|Manual Report||A category of current REPORTs which is created via an entirely manual process. The report may use a “standard”-style template, but the data needed is not available in the current reporting solution.|
|Partially-Automated Report||A category of current REPORTs which is created partially in ACR, and then additional changes are made manually before the report can be provided to the client.|
|Private Fund||Private Funds are offered under section 3c7 of the Investment Company Act of 1940. They can only be offered and sold to INSTITUTIONAL, qualified, or accredited investors. Clients may only trade into or out of private funds once a month, on the first business day, and a maximum of 25% of the 3c7 fund assets can come from US ERISA investors.
Private fund accounts are maintained on the accounting system of the investment manager.
|Product||A product is a specific investment strategy offering made by an investment manager. Each product may be offered through several different INVESTMENT VEHICLE’s so that investors can access the product through different price points and structures.
For example, the “Templeton Global Bond” product can be invested in through U.S. RETAIL FUND, SICAV, and SEPARATE ACCOUNT vehicles.
|Report||A set of content, usually presented in the structure and format specified by a TEMPLATE, provided to an appropriate party such as a CLIENT, CONSULTANT, or other recipient.
Reports are usually time, product, and/or context-specific (i.e. they are about a specific account or product, for a specific time-period, or in regards to a specific context).
|Reporting Period||A reporting period is the period of time which the information in a report is relevant to. Theoretically, a reporting period could cover any period of time. However, the most common reporting periods are weeks, months, quarters, semi-years (6 months), and years (1 year).|
|Retail Client||Retail clients are typically public individuals, or non-institutional entities. They are considered unsophisticated investors the products and marketing offered to them is highly regulated.|
|Retail Vehicle||A class of INVESTMENT VEHICLE that is approved for offering to the general public (RETAIL CLIENTs) for their investment needs, although INSTITUTIONAL CLIENTs may also invest in them. They typically have higher management fees and smaller initial investment requirements.
Examples include SICAV’s, US RETAIL FUNDs, ETF’s, Closed-End Funds, Canadian Mutual Funds, and local investment offerings outside the United States and Europe.
|Scheduled Report||A type of REPORT with fixed content that is generated on a specified recurring schedule.|
|Separate Account||A separate account is a type of INVESTMENT VEHICLE that is privately managed to buy individual assets. They differ from a mutual fund because the investor directly owns the securities instead of owning a share in a pool of securities.|
|SICAV||SICAV is the common abbreviation for “SOCIÉTÉ D’INVESTISSEMENT À CAPITAL VARIABLE”. SICAV’s are the rough equivalent of the U.S. Retail mutual fund in Europe and are a type of open-ended investment fund in which the amount of capital in the fund varies according to the number of investors. Shares in the fund are bought and sold based on the fund’s current net asset value.|
|Static Text||Static Text is a type of CONTENT that is not updated via automated systems. It normally refers to section labels, headers, and similar text that rarely changes.|
|Template||A template specifies the layout, structure, and general content of a REPORT. A template may also specify the file format that the REPORT is generated and / or delivered in.|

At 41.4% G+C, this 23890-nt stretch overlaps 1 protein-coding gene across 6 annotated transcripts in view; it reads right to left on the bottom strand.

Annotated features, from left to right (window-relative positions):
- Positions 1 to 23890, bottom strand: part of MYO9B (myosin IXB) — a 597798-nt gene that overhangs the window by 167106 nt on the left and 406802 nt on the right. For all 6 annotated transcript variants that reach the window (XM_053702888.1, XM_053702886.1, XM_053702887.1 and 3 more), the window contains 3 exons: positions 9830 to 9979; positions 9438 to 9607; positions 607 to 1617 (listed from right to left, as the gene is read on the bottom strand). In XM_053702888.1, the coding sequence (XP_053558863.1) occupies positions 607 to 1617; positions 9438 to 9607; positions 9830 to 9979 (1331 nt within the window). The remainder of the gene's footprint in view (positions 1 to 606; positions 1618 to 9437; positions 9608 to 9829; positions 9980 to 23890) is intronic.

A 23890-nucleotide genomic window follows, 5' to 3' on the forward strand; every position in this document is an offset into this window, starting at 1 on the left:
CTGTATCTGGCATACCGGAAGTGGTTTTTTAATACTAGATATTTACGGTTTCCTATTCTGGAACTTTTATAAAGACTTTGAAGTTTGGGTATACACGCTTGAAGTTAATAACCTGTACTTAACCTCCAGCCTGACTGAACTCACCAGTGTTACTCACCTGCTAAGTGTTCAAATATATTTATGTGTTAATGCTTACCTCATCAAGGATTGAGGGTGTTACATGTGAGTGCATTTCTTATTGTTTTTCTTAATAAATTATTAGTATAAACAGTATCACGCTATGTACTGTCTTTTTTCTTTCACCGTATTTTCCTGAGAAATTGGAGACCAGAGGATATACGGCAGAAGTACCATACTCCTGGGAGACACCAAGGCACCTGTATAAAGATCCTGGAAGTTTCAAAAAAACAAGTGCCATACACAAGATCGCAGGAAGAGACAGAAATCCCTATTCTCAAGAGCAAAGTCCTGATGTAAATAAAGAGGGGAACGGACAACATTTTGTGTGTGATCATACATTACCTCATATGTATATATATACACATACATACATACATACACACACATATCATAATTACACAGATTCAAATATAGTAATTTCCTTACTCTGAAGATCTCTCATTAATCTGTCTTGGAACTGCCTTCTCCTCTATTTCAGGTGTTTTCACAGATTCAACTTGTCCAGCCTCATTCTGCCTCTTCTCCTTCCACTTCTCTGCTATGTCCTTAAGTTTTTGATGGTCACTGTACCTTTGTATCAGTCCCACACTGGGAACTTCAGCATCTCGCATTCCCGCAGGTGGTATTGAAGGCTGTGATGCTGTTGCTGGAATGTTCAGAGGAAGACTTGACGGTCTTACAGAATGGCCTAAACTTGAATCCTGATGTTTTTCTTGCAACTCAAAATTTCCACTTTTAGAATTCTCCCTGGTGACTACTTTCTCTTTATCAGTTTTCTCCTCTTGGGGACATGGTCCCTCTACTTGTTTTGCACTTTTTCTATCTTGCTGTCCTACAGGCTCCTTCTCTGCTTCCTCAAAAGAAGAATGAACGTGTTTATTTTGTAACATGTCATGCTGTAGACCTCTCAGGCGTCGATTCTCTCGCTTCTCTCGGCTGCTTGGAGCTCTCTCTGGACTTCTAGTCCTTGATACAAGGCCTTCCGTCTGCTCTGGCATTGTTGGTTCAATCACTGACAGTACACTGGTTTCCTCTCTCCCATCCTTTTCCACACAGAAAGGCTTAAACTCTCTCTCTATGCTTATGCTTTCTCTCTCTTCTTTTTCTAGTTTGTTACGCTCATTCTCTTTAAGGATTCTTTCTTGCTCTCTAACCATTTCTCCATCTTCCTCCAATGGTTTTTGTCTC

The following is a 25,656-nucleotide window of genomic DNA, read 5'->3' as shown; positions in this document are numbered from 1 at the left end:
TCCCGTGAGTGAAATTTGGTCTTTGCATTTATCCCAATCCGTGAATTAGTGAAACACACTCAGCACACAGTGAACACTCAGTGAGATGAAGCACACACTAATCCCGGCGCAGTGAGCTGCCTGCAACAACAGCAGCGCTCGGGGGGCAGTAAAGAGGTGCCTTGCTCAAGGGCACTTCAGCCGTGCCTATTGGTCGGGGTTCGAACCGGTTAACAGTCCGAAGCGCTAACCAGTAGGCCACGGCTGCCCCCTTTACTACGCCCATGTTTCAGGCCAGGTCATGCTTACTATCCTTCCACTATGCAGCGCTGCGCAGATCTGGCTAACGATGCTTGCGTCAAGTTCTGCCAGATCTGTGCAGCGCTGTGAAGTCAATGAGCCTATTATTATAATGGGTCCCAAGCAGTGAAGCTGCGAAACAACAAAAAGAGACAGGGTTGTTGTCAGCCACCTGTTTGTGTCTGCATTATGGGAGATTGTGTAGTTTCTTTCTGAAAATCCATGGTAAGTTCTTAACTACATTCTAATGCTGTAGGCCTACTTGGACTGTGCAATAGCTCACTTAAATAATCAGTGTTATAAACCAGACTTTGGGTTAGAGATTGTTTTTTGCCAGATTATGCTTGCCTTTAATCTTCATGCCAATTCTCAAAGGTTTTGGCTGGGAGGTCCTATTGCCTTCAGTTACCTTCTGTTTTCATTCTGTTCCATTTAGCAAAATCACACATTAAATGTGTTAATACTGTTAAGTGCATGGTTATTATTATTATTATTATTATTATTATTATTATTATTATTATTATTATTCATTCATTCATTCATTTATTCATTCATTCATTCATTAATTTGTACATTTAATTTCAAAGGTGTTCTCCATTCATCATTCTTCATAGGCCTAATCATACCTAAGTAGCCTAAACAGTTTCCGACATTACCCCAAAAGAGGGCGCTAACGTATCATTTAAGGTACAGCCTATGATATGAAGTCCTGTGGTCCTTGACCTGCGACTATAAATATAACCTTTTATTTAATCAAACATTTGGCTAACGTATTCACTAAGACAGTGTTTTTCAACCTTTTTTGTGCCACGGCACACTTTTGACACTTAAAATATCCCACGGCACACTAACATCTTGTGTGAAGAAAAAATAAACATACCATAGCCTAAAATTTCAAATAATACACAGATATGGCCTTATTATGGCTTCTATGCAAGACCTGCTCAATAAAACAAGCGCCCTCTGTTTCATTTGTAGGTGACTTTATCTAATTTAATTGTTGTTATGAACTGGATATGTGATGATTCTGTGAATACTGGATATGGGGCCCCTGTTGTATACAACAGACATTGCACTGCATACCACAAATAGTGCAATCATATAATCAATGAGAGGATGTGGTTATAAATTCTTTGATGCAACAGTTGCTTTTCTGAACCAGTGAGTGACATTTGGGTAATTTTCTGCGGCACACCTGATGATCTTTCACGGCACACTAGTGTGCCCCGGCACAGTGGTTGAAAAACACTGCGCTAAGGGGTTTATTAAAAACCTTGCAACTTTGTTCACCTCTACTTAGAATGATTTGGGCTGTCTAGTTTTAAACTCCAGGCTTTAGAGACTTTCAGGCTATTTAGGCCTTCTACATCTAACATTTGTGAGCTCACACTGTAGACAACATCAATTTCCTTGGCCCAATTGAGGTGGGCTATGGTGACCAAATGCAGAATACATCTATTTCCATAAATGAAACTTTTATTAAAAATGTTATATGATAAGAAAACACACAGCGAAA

|Triggered Report||A type of AD-HOC REPORT which is generated based upon the occurrence of a “trigger event” specified in the Investment Management Agreement with a client. Examples of trigger events might be the departure of a portfolio manager, the bankruptcy filing of an equity issuer in the clients’ portfolio, or the default of a bond in the clients’ portfolio.|
|U.S. Retail Fund||Sometimes also called a “40-Act Fund” after the Investment Company Act of 1940 under which they operate, U.S. Retail Funds are a class of mutual fund INVESTMENT VEHICLE’s which can be marketed and sold to the general public in the United States. They operate under different requirements and regulations than PRIVATE FUNDS and COMMINGLED TRUSTs.|
- Glossaries, and especially the process of creating them and achieving consensus among stakeholders and what definitions the effort will use, are a tremendously useful tool in business analysis.
- The disadvantage of a glossary is that no matter how hard you try, if the definition that the project uses in the glossary does not match what is in a stakeholders head, at least 8 times out of 10 they will use the definition they already have when doing anything related to the project or analysis effort. This is a fact of the human condition and there is no perfect solution. 🙂
- I like to add some form of text styling to other glossary terms that appear in the definition of a term. I usually use a combination of bold font and all caps text, to make terms that are further defined elsewhere in the glossary really stand out.
- The IREB recommends that a glossary be placed under the responsibility of a single person, so that changes are only made by one person and all changes are reviewed before they are made. This prevents stakeholders with conflicting understanding from editing glossary definitions to fit their specific definition when the project effort may require a different definition. 
- Google Define: Glossary
- BABOK v2.0; Section 220.127.116.11
- Wikipedia Entry: Gunus-Differentia Definition. Various authors. Accessed on October 8, 2014.
- Wikipedia Entry: Definition. Various authors. Accessed on October 8, 2014.
- Blog Entry: Project Glossary – The Right Way to Create One. By Bob Zimmerman. On the Getting Predictable blog. September 17, 2012.
- Blog Entry: Glossaries, Philosophers, and Business Analysts. By David Reinhardt. On the Sielevel Requirements blog. October 26, 2011.
- WikiHow Entry: How to Write a Dictionary Definition. Various authors. Accessed on October 8, 2014.
- Article: How Can I Create Good Definitions? By Conrad Fujimoto. On TechWell. September 23, 2014.
- Article: Business Metadata – How to Write Definitions. By Bonnie O’Neil. TDAN – The Data Administrator Newsletter. April 1, 2005.